Ever since I broke free from the confines of the family, fellwalking for me has revolved around summits. The long years of collecting the Wainwrights came with an emphasis on always having a felltop as a destination, and on those few occasions when I have set out with no more than the exercise as the point have always seemed to me to be lacking in something, no matter how enjoyable they have been.
Sometimes, though, the best part of a walk, it’s most enjoyable experience, has had nothing to do with any of the summits reached during the course of the expedition, has indeed been far superior to the tops collected en route.
I’m almost inclined to say that about the Corridor Route, on Scafell Pike, but even the exhilaration of that walk across the flank of the massif can’t override the fact that this is Scafell Pike we’re talking about. On the other hand, Lord’s Rake, on Scafell, was my true destination the day I went by that route, having already climbed the fell,
But one day does stand out in memory for having as it’s most enjoyable time an unplanned, and very low-level spell of walking that came unpredictably soon in the day.
My wanderings in the Northern Fells had left me with just a handful of tops in that book. Blencathra would be an expedition in itself, and Mungrisedale Common an unlovely outlier tacked on, just to say that I had been there. But this left Knott and Great Calva: two contrasting fells, linked by a common ridge, but hardly what you’d choose for a walk that has to find its way back to where the car is parked in the morning. But it can be done.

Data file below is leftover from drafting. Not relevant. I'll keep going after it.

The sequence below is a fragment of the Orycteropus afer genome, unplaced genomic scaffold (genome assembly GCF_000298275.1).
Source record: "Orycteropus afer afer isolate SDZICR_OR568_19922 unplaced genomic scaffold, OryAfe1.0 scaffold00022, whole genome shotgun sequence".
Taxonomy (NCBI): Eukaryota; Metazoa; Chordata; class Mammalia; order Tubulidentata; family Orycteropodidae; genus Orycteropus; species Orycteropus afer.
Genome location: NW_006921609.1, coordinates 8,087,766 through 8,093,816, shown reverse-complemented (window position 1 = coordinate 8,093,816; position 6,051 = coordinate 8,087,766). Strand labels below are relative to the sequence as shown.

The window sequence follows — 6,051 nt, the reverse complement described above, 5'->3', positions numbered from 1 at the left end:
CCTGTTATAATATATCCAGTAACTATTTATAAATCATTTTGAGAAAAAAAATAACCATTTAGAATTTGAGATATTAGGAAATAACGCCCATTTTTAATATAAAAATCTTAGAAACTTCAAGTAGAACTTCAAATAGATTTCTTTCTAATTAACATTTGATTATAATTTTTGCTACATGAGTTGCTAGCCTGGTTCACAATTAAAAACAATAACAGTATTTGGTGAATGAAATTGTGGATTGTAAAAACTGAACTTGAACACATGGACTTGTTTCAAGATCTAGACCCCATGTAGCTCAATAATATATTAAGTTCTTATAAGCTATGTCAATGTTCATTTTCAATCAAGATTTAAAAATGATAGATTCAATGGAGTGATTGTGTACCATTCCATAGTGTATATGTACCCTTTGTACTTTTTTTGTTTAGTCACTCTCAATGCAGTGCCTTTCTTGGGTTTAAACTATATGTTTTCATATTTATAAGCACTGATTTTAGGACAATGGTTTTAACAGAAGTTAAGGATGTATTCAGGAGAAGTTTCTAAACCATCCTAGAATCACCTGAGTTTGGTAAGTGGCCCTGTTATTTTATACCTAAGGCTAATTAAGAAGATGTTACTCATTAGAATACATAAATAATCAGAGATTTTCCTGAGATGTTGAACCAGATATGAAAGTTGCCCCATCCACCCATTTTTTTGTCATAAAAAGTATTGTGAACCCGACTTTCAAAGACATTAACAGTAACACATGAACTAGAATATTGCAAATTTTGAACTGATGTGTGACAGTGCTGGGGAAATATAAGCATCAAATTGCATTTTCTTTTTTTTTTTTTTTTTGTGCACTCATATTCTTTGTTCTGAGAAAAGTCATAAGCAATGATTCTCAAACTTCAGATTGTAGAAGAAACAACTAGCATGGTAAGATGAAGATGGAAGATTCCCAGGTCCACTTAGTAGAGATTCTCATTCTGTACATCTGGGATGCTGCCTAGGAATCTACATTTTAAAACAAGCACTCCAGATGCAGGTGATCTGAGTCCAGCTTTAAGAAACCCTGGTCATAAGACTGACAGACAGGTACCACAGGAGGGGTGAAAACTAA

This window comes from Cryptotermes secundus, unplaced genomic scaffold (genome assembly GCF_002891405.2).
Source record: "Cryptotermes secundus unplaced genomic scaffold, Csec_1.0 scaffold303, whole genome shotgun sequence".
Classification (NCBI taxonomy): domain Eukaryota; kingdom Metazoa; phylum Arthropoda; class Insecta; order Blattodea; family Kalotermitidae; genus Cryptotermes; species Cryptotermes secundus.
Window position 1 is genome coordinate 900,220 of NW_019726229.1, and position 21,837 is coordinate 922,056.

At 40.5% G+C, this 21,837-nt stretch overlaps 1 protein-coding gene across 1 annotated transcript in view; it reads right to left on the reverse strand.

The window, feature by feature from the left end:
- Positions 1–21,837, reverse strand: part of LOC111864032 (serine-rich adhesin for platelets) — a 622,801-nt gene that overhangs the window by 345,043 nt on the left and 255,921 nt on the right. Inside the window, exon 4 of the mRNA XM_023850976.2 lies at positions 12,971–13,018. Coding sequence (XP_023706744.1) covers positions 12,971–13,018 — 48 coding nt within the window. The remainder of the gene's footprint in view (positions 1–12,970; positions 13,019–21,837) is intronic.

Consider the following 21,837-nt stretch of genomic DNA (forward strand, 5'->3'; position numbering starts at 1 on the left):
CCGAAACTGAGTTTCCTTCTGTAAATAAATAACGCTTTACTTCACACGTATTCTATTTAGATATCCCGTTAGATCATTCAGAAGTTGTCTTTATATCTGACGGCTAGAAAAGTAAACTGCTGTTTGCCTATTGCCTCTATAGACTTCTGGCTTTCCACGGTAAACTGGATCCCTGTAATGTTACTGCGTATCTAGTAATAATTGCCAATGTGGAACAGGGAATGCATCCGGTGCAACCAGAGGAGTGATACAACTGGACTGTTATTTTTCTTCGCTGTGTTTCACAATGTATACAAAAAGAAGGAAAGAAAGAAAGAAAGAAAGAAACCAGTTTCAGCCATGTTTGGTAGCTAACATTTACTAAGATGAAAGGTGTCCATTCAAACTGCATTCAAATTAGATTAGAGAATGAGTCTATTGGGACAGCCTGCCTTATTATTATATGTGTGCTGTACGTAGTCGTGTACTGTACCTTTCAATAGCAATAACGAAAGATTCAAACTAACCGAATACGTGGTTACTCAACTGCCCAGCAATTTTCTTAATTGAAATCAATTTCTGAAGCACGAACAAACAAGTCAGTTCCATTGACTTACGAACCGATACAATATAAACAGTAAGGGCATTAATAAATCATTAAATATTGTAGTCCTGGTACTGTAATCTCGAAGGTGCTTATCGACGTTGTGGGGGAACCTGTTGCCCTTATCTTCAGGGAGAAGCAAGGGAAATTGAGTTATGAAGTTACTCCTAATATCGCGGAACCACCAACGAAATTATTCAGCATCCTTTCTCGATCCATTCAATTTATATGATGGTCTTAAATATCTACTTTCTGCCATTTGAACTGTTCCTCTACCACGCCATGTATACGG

The most convenient base for the walk was the Orthwaite road, verge parking beyond the gate for the farm road into the Dash valley. A path doubles back into the valley on its northern side, offering a choice of routes, high and low, depending whether or not you want to see Brockle Crag on the way. This is not as spectacular as it may be, being more a steep bank of quartz outcrops than a crag in its own right, but my preference for this path led directly to the highlight of the walk.
The lower route is supposed to be difficult to trace now, though there were no such issue the day I came this way. Whilst the Dash bears rightwards towards its spectacular falls, the path wound away left towards the foot of Burn Tod, the immense shoulder of Knott directly ahead.
It opened into an empty, impressive amphitheatre, a place where, if scaled up sufficiently and laden with CGI, it would not be difficult to imagine an army of Orcs marching to lay siege to the Hornburg.
My Wainwright route lay to the right of Burn Tod, closing off this empty bowl, scaling beside Hause Gill to reach the saddle between Knott and Great Calva, but there was an intriguing path not actually marked in the Northern Fells, heading distinctly half-left to where another gill emerged from a narrow defile lying between the bare, steep sides of Burn Tod and Great Cockup. Curiosity drew me along until I reached the bank of the gill, and could see the path snaking along the western bank, into the winding ravine through which the gill bubbled fiercely. A path not noted by Wainwright? I couldn’t resist.